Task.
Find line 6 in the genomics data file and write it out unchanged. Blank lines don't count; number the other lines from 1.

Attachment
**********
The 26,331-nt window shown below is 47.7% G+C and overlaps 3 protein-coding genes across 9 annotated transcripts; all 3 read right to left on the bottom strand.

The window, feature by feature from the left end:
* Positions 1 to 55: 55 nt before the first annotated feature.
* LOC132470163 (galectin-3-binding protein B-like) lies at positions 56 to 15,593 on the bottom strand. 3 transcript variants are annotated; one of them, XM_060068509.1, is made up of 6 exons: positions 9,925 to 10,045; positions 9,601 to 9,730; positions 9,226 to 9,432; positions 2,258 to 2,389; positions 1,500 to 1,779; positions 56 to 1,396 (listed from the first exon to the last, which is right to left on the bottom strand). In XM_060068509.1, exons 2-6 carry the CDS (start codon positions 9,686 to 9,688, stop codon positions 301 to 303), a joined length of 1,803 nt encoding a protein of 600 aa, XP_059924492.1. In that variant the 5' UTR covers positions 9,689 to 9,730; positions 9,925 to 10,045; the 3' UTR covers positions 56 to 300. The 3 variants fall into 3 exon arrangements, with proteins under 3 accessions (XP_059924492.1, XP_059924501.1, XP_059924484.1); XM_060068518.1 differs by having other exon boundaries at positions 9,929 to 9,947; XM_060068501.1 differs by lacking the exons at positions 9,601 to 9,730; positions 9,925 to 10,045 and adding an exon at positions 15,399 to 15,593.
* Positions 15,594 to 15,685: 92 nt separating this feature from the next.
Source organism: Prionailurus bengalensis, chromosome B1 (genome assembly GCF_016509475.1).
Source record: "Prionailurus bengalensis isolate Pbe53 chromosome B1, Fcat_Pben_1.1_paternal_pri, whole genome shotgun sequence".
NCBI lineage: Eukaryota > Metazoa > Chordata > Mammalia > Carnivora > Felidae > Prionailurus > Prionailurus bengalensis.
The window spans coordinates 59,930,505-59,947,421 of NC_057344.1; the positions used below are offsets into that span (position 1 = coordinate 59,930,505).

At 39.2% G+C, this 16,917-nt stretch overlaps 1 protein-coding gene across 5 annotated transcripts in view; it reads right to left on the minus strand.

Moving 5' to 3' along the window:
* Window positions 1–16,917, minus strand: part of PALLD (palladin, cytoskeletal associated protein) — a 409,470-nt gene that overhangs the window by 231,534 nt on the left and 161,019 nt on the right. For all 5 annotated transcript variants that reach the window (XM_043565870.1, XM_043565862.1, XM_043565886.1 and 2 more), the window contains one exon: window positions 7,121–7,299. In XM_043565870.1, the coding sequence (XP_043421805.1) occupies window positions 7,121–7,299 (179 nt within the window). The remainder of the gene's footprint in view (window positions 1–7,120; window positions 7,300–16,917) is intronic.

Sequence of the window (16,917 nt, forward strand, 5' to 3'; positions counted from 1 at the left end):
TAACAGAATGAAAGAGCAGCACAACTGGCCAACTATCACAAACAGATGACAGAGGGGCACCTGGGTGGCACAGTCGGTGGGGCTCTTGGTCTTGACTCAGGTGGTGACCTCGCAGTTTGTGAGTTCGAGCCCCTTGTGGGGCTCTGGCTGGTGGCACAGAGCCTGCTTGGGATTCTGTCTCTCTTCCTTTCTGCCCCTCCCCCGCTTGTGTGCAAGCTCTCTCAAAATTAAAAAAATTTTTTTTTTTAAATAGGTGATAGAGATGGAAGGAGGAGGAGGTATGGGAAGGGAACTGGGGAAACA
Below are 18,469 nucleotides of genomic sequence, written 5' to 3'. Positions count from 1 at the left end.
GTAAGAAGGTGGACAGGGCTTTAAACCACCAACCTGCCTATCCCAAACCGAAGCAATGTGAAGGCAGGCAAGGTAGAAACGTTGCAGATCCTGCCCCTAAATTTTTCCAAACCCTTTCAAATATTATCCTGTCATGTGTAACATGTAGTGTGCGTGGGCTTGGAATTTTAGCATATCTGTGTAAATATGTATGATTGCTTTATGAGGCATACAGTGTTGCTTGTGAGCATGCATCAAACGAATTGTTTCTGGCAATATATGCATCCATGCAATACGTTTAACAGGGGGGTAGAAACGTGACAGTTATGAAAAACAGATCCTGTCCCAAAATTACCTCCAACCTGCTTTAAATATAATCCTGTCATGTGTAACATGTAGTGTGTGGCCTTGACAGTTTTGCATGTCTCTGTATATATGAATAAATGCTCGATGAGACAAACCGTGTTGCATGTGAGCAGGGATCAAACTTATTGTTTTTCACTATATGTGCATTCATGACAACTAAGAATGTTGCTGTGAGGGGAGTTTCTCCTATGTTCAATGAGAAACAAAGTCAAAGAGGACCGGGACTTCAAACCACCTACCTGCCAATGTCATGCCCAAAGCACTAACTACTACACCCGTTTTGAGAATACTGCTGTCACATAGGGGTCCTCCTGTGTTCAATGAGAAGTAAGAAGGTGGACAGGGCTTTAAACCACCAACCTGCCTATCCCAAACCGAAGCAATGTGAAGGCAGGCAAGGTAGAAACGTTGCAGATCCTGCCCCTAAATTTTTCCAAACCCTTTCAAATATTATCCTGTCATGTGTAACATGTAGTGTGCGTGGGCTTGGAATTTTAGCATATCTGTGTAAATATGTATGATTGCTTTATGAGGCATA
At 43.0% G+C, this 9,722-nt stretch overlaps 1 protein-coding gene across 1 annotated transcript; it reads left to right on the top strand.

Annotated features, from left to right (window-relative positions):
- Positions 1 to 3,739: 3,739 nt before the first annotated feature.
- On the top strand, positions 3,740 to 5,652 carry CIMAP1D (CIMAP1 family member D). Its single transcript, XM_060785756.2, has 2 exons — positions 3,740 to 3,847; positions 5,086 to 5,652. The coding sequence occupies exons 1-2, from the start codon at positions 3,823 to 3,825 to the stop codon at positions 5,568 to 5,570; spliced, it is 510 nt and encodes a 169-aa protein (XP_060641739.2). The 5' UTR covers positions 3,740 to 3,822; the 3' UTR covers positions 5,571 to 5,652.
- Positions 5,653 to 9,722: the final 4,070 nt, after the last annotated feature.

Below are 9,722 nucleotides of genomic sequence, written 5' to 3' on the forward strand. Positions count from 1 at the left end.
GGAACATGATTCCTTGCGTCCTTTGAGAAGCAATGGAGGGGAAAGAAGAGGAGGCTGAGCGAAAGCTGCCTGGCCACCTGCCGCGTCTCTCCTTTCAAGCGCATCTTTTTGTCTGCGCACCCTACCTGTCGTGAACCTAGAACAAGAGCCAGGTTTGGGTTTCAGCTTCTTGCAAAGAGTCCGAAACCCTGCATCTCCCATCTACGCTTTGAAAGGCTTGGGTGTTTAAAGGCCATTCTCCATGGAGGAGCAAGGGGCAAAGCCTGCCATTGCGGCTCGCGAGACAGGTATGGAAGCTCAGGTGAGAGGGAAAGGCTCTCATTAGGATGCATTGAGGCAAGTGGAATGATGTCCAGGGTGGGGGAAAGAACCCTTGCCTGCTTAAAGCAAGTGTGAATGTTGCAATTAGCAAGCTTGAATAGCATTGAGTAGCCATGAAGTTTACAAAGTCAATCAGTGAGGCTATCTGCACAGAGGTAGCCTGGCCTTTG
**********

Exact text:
Source organism: Prionailurus bengalensis, chromosome B1 (genome assembly GCF_016509475.1).